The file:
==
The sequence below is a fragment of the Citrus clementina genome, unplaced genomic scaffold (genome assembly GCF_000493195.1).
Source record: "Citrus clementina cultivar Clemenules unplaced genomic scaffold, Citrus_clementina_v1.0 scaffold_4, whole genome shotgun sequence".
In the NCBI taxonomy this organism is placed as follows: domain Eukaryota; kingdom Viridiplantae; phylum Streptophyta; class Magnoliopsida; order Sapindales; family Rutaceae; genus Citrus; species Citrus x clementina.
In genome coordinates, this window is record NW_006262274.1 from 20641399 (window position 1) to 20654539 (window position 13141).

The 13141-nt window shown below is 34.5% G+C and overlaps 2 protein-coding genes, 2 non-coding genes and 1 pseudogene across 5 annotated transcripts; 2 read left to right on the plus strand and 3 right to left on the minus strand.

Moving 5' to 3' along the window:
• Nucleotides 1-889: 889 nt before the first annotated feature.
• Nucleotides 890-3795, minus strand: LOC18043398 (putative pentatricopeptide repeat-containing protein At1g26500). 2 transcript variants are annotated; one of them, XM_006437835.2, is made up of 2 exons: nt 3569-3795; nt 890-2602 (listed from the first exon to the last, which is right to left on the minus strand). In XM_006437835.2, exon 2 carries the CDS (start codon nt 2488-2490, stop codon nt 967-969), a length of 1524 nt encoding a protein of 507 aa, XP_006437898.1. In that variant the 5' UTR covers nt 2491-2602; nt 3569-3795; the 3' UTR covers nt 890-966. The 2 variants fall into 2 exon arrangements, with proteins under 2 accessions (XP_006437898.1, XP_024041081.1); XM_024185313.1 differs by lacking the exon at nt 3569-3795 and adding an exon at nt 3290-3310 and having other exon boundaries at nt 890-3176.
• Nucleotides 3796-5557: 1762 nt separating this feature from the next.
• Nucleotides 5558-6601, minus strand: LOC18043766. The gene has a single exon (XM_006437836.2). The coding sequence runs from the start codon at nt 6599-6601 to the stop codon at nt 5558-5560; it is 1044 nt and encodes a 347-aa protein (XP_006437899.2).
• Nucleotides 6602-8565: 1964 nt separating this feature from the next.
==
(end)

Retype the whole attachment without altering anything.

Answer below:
The sequence below is a fragment of the Citrus clementina genome, unplaced genomic scaffold (genome assembly GCF_000493195.1).
Source record: "Citrus clementina cultivar Clemenules unplaced genomic scaffold, Citrus_clementina_v1.0 scaffold_4, whole genome shotgun sequence".
In the NCBI taxonomy this organism is placed as follows: domain Eukaryota; kingdom Viridiplantae; phylum Streptophyta; class Magnoliopsida; order Sapindales; family Rutaceae; genus Citrus; species Citrus x clementina.
In genome coordinates, this window is record NW_006262274.1 from 20641399 (window position 1) to 20654539 (window position 13141).

The 13141-nt window shown below is 34.5% G+C and overlaps 2 protein-coding genes, 2 non-coding genes and 1 pseudogene across 5 annotated transcripts; 2 read left to right on the plus strand and 3 right to left on the minus strand.

Moving 5' to 3' along the window:
• Nucleotides 1-889: 889 nt before the first annotated feature.
• Nucleotides 890-3795, minus strand: LOC18043398 (putative pentatricopeptide repeat-containing protein At1g26500). 2 transcript variants are annotated; one of them, XM_006437835.2, is made up of 2 exons: nt 3569-3795; nt 890-2602 (listed from the first exon to the last, which is right to left on the minus strand). In XM_006437835.2, exon 2 carries the CDS (start codon nt 2488-2490, stop codon nt 967-969), a length of 1524 nt encoding a protein of 507 aa, XP_006437898.1. In that variant the 5' UTR covers nt 2491-2602; nt 3569-3795; the 3' UTR covers nt 890-966. The 2 variants fall into 2 exon arrangements, with proteins under 2 accessions (XP_006437898.1, XP_024041081.1); XM_024185313.1 differs by lacking the exon at nt 3569-3795 and adding an exon at nt 3290-3310 and having other exon boundaries at nt 890-3176.
• Nucleotides 3796-5557: 1762 nt separating this feature from the next.
• Nucleotides 5558-6601, minus strand: LOC18043766. The gene has a single exon (XM_006437836.2). The coding sequence runs from the start codon at nt 6599-6601 to the stop codon at nt 5558-5560; it is 1044 nt and encodes a 347-aa protein (XP_006437899.2).
• Nucleotides 6602-8565: 1964 nt separating this feature from the next.